MEGH: It obviously differs from more individual sports or small group sports, because football relies on a big team and is really physical, and there’s definitely a brotherhood, which is hard to form over a Zoom call. A part of it is also mental—there’s a lot of memorization involved that people can actually work on at this time, compared to something like tennis which is largely just performing on the spot.

COLE: As Megh mentioned, it’s different from sports like say badminton. Football requires a lot of build, you can’t just show up to a game and be ready, which is what’s different for us. Like cheer, they have a different skill set, we need a lot more build up for physical endurance, need a lot more stuff that other sports don’t need.

What training have you guys been doing? How has it been affected?

MEGH: We’ve been running three times a week at Robinswood -- me, Cole, and another friend. Our coach gave a plan, we’ve been following that so we’re ready for the first day of practice. It’s also helpful to see the plays in person even if it's only three people instead of five in the line.

COLE: My dad busted out his old weight set, and I used concrete to make even more weights--I’ve been doing what I can with those. It’s not close to the stuff available at Interlake but I’ve been making do

The Interlake football team during a game (Meghnath Dey and Cole Mullenix).

What are the challenges with the training/not being able to meet in person?

MEGH: One of the issues we had last year was having a good understanding of the plays, and this situation doesn’t help with this at all. But I’m proud of how we are dealing with it and I’m excited for the new season and meeting all the new players in person.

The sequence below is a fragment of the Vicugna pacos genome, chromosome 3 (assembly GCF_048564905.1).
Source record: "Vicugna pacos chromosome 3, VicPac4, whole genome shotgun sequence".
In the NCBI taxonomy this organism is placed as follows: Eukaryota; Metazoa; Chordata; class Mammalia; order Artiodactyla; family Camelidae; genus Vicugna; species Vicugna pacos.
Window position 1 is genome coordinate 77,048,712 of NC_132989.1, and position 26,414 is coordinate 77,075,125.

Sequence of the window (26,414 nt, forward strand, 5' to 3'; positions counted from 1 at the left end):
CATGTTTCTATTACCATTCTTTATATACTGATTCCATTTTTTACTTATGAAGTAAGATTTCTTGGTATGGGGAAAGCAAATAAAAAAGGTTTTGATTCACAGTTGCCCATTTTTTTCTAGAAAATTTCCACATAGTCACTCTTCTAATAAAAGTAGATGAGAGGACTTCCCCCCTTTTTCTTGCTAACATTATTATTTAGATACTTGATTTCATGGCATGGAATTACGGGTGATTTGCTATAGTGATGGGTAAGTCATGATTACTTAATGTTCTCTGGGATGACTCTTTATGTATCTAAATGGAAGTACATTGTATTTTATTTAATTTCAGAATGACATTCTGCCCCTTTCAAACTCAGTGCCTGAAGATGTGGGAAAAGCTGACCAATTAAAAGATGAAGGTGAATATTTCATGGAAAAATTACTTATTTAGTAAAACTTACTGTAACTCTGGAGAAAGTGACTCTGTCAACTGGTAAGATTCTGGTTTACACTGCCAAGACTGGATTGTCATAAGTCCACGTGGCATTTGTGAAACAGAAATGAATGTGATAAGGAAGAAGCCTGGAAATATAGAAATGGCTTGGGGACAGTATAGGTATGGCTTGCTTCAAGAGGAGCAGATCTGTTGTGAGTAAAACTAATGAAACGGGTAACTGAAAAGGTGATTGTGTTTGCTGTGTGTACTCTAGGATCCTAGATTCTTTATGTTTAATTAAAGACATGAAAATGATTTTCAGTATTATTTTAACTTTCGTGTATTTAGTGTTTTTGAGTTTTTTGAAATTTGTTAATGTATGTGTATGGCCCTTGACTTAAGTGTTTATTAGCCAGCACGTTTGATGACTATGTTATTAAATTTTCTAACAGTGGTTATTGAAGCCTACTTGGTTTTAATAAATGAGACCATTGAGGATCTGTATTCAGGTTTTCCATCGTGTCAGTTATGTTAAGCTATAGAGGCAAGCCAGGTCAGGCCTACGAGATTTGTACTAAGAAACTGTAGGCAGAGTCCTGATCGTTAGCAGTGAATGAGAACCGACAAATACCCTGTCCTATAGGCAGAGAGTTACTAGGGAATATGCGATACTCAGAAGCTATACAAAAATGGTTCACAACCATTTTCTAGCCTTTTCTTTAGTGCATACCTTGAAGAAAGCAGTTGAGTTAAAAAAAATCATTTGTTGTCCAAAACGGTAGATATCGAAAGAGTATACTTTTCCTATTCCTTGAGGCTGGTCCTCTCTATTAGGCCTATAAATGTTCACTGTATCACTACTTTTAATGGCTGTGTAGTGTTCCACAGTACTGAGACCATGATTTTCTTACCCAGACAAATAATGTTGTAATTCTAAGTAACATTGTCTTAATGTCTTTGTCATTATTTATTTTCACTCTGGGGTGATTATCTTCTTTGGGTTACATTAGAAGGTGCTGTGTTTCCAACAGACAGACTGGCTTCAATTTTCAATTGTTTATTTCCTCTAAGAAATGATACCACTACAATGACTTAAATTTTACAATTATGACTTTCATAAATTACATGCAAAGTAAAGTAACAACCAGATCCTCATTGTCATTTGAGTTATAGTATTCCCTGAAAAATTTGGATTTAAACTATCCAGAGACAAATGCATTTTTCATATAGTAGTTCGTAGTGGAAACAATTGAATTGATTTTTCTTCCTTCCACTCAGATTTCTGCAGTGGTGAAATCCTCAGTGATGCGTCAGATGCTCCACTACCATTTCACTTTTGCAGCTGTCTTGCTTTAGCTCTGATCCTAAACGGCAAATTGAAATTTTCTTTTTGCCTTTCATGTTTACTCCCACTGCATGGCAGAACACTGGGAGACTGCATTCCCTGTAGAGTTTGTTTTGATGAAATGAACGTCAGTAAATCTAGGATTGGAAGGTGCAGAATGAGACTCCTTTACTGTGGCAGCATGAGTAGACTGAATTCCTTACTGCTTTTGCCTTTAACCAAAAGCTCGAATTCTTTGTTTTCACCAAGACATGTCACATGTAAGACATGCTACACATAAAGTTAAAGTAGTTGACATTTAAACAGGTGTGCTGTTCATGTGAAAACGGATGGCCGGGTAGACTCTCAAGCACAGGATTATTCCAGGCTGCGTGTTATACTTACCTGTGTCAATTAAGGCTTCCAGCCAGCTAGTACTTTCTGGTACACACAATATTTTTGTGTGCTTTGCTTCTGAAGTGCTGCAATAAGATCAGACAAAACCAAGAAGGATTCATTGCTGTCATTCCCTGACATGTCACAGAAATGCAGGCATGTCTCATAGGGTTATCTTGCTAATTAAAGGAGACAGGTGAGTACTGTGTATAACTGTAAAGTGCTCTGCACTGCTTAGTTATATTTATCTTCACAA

COLE: I wanted to emphasize the problem we will probably have with new guys is them not being physically ready or knowing the plays. I know going into football in ninth grade even after eighth grade football is completely different. The new guys won’t know what it's like, especially at varsity level. It’s going to be a rude awakening for them.

How will things change in the future as we shift into different phases?

MEGH: Initially we were not allowed contact with coaches about football, and then after a bit we started to get into virtual meetings. We got to meet with the new coaching staff online. Then starting this week, we will be allowed. small groups of five players and one coach, as a part of phase 1.5 for King County.

What are you proud of and what are your hopes for the future?

MEGH: Last week, on Friday, our coaches had a talk with the team, about Black Lives Matter protests and other current events--and our coach himself is a black man so he can personally connect with many of the stories we hear about--so I’m really happy he’s using his platform to talk about his experiences and show us the relevance of these issues even though many people dismiss them. He talked about how our team is a family, a brotherhood, how intense practice is and how you have to stick together. He was showing the players a lot of good in this world, and it was really important to me.

"He was showing the players a lot of good in this world, and it was really important to me."

COLE: Similar to what Meghnath said, the way that we’ve been able to bond in these circumstances—especially through the online meeting--was super important. He reinforced that we have to have each other’s backs, no individuality it is a team sport. You go out there and fight for sixty minutes with your brothers. Even with everything that’s going on it's one of the best things happening right now.